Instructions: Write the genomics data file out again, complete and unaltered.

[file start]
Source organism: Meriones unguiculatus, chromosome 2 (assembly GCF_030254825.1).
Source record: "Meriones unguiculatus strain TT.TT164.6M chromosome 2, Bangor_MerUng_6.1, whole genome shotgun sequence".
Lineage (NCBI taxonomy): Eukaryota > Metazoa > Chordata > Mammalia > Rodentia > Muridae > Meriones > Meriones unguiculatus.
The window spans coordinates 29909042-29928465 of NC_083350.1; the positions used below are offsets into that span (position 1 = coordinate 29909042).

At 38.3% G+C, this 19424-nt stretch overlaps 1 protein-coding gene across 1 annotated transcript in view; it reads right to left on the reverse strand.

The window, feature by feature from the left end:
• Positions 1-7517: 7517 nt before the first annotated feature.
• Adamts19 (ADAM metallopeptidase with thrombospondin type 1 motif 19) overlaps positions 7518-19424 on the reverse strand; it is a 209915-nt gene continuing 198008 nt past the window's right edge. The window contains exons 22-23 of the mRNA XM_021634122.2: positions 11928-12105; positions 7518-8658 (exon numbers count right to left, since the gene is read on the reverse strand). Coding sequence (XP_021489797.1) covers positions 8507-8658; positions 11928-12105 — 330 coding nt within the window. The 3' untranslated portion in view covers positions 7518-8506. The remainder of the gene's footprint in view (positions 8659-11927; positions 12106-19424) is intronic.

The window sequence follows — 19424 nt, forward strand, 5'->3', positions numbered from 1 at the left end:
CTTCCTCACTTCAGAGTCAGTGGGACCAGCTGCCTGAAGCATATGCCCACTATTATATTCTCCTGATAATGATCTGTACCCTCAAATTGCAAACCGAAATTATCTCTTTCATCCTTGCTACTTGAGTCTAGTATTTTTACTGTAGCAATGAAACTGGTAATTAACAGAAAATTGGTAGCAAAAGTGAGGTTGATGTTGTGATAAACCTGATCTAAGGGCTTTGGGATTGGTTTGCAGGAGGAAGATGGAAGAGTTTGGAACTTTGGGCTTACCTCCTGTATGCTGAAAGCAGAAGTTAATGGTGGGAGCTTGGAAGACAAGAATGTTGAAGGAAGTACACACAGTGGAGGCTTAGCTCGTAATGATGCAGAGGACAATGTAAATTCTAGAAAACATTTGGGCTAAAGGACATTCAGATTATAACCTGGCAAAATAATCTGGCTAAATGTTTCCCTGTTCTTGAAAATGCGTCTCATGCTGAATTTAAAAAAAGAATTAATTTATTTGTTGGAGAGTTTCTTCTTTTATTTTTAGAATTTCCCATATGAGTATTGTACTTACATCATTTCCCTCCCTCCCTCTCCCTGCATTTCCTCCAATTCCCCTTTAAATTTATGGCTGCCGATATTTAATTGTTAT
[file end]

Source organism: Meriones unguiculatus, chromosome 2 (assembly GCF_030254825.1).
Source record: "Meriones unguiculatus strain TT.TT164.6M chromosome 2, Bangor_MerUng_6.1, whole genome shotgun sequence".
Lineage (NCBI taxonomy): Eukaryota > Metazoa > Chordata > Mammalia > Rodentia > Muridae > Meriones > Meriones unguiculatus.
The window spans coordinates 29909042-29928465 of NC_083350.1; the positions used below are offsets into that span (position 1 = coordinate 29909042).

At 38.3% G+C, this 19424-nt stretch overlaps 1 protein-coding gene across 1 annotated transcript in view; it reads right to left on the reverse strand.

The window, feature by feature from the left end:
• Positions 1-7517: 7517 nt before the first annotated feature.
• Adamts19 (ADAM metallopeptidase with thrombospondin type 1 motif 19) overlaps positions 7518-19424 on the reverse strand; it is a 209915-nt gene continuing 198008 nt past the window's right edge. The window contains exons 22-23 of the mRNA XM_021634122.2: positions 11928-12105; positions 7518-8658 (exon numbers count right to left, since the gene is read on the reverse strand). Coding sequence (XP_021489797.1) covers positions 8507-8658; positions 11928-12105 — 330 coding nt within the window. The 3' untranslated portion in view covers positions 7518-8506. The remainder of the gene's footprint in view (positions 8659-11927; positions 12106-19424) is intronic.

The window sequence follows — 19424 nt, forward strand, 5'->3', positions numbered from 1 at the left end:
CTTCCTCACTTCAGAGTCAGTGGGACCAGCTGCCTGAAGCATATGCCCACTATTATATTCTCCTGATAATGATCTGTACCCTCAAATTGCAAACCGAAATTATCTCTTTCATCCTTGCTACTTGAGTCTAGTATTTTTACTGTAGCAATGAAACTGGTAATTAACAGAAAATTGGTAGCAAAAGTGAGGTTGATGTTGTGATAAACCTGATCTAAGGGCTTTGGGATTGGTTTGCAGGAGGAAGATGGAAGAGTTTGGAACTTTGGGCTTACCTCCTGTATGCTGAAAGCAGAAGTTAATGGTGGGAGCTTGGAAGACAAGAATGTTGAAGGAAGTACACACAGTGGAGGCTTAGCTCGTAATGATGCAGAGGACAATGTAAATTCTAGAAAACATTTGGGCTAAAGGACATTCAGATTATAACCTGGCAAAATAATCTGGCTAAATGTTTCCCTGTTCTTGAAAATGCGTCTCATGCTGAATTTAAAAAAAGAATTAATTTATTTGTTGGAGAGTTTCTTCTTTTATTTTTAGAATTTCCCATATGAGTATTGTACTTACATCATTTCCCTCCCTCCCTCTCCCTGCATTTCCTCCAATTCCCCTTTAAATTTATGGCTGCCGATATTTAATTGTTAT